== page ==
not much explanation needed here. absinthe is the thing for me since my late 10s and of course a true loyalist, disciple and believer has to visit the sainted birthplace. thats why it soon became obvious that i had to go there one day. happened only recently and i wrote an article about it.

4. former kling klang studio (düsseldorf)

a family saga says, that my mother used to listen to “kometenmelodie” when she was pregnant with tiny me. my conscious connection with the music was established by a tape my father gave me as a kid. it contained “autobahn” in full length amongst other shy and poppy electronic music pieces. and queen. kraftwerk are the pioneers and godfathers of electronic music and most of the opus was created in their own “kling klang” studio. never felt that much admiration for a band again – you’re not a band, björk! alongside the urgent wish for attending a concert it became obvious that i had to go there one day. happened some years ago.

5. gellért thermal bath (budapest)

when i came back from my first budapest visit, i found out that hadn’t been at gellért thermal bath. in the following i almost bit my hand off due to furious(est) anger and since there was no alternative sedation it became obvious that i had to go there one day. i grew up in a city with thermal bath tradition and even though i always denied my rootedness of any kind, my origin most probably played a role here. never in my life i visited a place again without solid preparation beforehand. second visit happened soon after the first.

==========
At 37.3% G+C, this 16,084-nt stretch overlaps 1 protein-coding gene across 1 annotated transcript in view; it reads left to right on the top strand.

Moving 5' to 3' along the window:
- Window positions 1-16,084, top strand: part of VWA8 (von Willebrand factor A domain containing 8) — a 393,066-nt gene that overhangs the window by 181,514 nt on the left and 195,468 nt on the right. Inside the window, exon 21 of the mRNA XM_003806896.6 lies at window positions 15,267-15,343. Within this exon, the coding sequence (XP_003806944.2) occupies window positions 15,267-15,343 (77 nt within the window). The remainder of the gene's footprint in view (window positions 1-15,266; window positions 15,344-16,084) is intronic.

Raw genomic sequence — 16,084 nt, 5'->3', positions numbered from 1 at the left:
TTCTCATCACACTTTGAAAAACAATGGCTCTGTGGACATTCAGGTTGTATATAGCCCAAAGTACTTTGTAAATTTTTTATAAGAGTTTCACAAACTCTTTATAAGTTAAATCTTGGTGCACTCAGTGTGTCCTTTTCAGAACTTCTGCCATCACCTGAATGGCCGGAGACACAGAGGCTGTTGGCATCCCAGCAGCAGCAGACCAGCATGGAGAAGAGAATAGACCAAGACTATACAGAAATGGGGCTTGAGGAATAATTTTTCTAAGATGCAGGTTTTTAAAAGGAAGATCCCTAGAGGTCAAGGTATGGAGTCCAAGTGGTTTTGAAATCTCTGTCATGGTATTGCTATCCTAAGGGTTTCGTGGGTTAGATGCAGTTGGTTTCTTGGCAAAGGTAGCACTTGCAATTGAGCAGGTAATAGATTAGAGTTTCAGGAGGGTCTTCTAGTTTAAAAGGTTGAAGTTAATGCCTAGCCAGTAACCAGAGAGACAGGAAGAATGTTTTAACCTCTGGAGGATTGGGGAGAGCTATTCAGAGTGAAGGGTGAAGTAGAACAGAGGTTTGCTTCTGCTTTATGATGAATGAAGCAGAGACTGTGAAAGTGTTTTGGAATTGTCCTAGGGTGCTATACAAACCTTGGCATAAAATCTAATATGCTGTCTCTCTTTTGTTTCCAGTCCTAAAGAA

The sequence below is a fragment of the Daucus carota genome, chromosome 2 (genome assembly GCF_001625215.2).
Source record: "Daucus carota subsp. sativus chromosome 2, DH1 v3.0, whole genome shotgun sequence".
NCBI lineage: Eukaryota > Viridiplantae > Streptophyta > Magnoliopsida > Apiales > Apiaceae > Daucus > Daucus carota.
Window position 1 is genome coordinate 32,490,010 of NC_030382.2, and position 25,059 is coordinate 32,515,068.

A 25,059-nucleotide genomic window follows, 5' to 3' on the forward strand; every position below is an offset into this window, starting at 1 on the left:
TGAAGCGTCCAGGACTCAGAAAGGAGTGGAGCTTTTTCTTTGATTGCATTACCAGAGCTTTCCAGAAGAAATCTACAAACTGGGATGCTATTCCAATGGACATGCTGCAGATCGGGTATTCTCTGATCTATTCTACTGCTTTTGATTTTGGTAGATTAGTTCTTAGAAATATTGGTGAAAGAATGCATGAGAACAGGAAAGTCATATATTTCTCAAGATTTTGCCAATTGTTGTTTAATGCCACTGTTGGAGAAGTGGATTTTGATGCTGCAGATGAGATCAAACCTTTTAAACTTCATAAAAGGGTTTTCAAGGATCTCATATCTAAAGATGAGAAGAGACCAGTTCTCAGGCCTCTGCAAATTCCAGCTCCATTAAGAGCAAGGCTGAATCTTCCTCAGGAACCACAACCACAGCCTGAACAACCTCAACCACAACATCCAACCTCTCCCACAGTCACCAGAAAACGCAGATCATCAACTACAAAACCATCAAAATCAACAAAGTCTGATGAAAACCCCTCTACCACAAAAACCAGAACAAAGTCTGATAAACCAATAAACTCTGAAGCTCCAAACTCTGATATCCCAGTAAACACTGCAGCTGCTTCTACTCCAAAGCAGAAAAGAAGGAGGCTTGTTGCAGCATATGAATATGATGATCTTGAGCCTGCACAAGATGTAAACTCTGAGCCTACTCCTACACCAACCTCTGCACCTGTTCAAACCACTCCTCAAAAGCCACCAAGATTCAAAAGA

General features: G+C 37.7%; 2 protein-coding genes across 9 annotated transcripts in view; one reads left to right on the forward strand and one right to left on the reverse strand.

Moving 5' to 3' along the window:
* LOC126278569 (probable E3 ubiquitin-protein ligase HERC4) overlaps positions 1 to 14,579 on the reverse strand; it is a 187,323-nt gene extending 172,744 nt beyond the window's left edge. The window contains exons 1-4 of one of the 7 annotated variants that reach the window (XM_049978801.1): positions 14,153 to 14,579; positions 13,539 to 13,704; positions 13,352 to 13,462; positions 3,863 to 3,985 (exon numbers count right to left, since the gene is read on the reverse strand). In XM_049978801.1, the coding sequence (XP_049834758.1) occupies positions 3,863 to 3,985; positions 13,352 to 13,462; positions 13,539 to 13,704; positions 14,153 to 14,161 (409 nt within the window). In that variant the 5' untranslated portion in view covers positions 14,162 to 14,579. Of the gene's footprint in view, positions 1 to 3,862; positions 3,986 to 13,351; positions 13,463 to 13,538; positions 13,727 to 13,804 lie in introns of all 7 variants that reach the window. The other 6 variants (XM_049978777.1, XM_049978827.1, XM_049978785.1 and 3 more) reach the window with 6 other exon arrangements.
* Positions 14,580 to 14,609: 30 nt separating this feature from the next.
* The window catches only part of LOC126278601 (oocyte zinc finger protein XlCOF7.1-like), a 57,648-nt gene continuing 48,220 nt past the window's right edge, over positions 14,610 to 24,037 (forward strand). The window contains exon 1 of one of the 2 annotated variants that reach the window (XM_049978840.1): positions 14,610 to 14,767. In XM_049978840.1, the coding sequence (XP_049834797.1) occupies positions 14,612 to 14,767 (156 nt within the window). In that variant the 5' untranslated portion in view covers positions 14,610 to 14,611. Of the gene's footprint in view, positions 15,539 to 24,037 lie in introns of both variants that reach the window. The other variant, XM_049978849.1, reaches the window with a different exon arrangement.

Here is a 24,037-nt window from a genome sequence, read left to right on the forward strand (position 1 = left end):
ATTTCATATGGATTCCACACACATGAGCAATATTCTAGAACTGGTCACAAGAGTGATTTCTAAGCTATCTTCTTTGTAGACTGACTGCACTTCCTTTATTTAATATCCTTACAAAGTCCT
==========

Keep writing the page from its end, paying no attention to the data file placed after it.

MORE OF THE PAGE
6. old tresor (berlin)

“old” means leipziger straße. i’ve never been to any other address with a “tresor” label above the entry door. not much explanation needed again. tresor berlin was the center of my techno universe, the mekka of the underground movement. heard it the first time mid 90s from the beloved frontpage magazine. it’s one of those rare places you feel not only overwhelmed but seriously honoured when entering for the first time. dunno if anyone knows what i am talking about. anyway. it soon became obvious that i had to go there one day. happened soon after my 18th birthday and several times afterwards until it was closed down.

7. people’s friendship arch (kyiv)